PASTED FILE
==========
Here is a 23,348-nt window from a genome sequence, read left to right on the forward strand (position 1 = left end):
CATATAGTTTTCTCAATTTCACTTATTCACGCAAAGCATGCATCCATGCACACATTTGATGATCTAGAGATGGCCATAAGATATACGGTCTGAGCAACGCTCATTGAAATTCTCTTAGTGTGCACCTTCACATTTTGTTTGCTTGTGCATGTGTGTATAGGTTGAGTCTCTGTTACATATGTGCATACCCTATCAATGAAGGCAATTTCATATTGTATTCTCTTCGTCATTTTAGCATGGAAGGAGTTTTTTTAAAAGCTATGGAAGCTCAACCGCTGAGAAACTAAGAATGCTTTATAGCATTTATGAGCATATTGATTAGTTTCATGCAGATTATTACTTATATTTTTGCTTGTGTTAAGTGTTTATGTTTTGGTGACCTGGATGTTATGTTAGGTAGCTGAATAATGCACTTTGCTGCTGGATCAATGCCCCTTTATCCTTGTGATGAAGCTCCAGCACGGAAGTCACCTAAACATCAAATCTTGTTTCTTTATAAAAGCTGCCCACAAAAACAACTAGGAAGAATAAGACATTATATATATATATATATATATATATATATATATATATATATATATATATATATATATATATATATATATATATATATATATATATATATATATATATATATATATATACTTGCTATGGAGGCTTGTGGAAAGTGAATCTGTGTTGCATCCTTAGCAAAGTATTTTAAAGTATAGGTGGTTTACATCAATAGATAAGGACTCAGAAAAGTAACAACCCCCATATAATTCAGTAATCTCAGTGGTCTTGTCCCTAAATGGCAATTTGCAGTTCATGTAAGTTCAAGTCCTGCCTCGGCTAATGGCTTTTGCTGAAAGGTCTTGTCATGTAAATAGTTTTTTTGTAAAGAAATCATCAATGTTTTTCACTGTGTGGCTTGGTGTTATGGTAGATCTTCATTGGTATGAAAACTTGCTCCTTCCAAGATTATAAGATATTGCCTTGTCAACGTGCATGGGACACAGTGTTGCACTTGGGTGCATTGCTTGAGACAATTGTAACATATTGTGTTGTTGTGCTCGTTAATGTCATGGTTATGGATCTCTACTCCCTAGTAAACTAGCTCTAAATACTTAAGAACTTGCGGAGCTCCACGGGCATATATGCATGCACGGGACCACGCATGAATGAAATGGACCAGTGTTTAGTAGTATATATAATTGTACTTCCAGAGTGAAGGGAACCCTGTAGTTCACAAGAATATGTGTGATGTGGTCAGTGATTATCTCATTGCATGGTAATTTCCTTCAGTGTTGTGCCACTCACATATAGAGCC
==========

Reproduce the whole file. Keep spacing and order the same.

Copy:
Here is a 23,348-nt window from a genome sequence, read left to right on the forward strand (position 1 = left end):
CATATAGTTTTCTCAATTTCACTTATTCACGCAAAGCATGCATCCATGCACACATTTGATGATCTAGAGATGGCCATAAGATATACGGTCTGAGCAACGCTCATTGAAATTCTCTTAGTGTGCACCTTCACATTTTGTTTGCTTGTGCATGTGTGTATAGGTTGAGTCTCTGTTACATATGTGCATACCCTATCAATGAAGGCAATTTCATATTGTATTCTCTTCGTCATTTTAGCATGGAAGGAGTTTTTTTAAAAGCTATGGAAGCTCAACCGCTGAGAAACTAAGAATGCTTTATAGCATTTATGAGCATATTGATTAGTTTCATGCAGATTATTACTTATATTTTTGCTTGTGTTAAGTGTTTATGTTTTGGTGACCTGGATGTTATGTTAGGTAGCTGAATAATGCACTTTGCTGCTGGATCAATGCCCCTTTATCCTTGTGATGAAGCTCCAGCACGGAAGTCACCTAAACATCAAATCTTGTTTCTTTATAAAAGCTGCCCACAAAAACAACTAGGAAGAATAAGACATTATATATATATATATATATATATATATATATATATATATATATATATATATATATATATATATATATATATATATATATATATATATATATATATATATATATATATACTTGCTATGGAGGCTTGTGGAAAGTGAATCTGTGTTGCATCCTTAGCAAAGTATTTTAAAGTATAGGTGGTTTACATCAATAGATAAGGACTCAGAAAAGTAACAACCCCCATATAATTCAGTAATCTCAGTGGTCTTGTCCCTAAATGGCAATTTGCAGTTCATGTAAGTTCAAGTCCTGCCTCGGCTAATGGCTTTTGCTGAAAGGTCTTGTCATGTAAATAGTTTTTTTGTAAAGAAATCATCAATGTTTTTCACTGTGTGGCTTGGTGTTATGGTAGATCTTCATTGGTATGAAAACTTGCTCCTTCCAAGATTATAAGATATTGCCTTGTCAACGTGCATGGGACACAGTGTTGCACTTGGGTGCATTGCTTGAGACAATTGTAACATATTGTGTTGTTGTGCTCGTTAATGTCATGGTTATGGATCTCTACTCCCTAGTAAACTAGCTCTAAATACTTAAGAACTTGCGGAGCTCCACGGGCATATATGCATGCACGGGACCACGCATGAATGAAATGGACCAGTGTTTAGTAGTATATATAATTGTACTTCCAGAGTGAAGGGAACCCTGTAGTTCACAAGAATATGTGTGATGTGGTCAGTGATTATCTCATTGCATGGTAATTTCCTTCAGTGTTGTGCCACTCACATATAGAGCC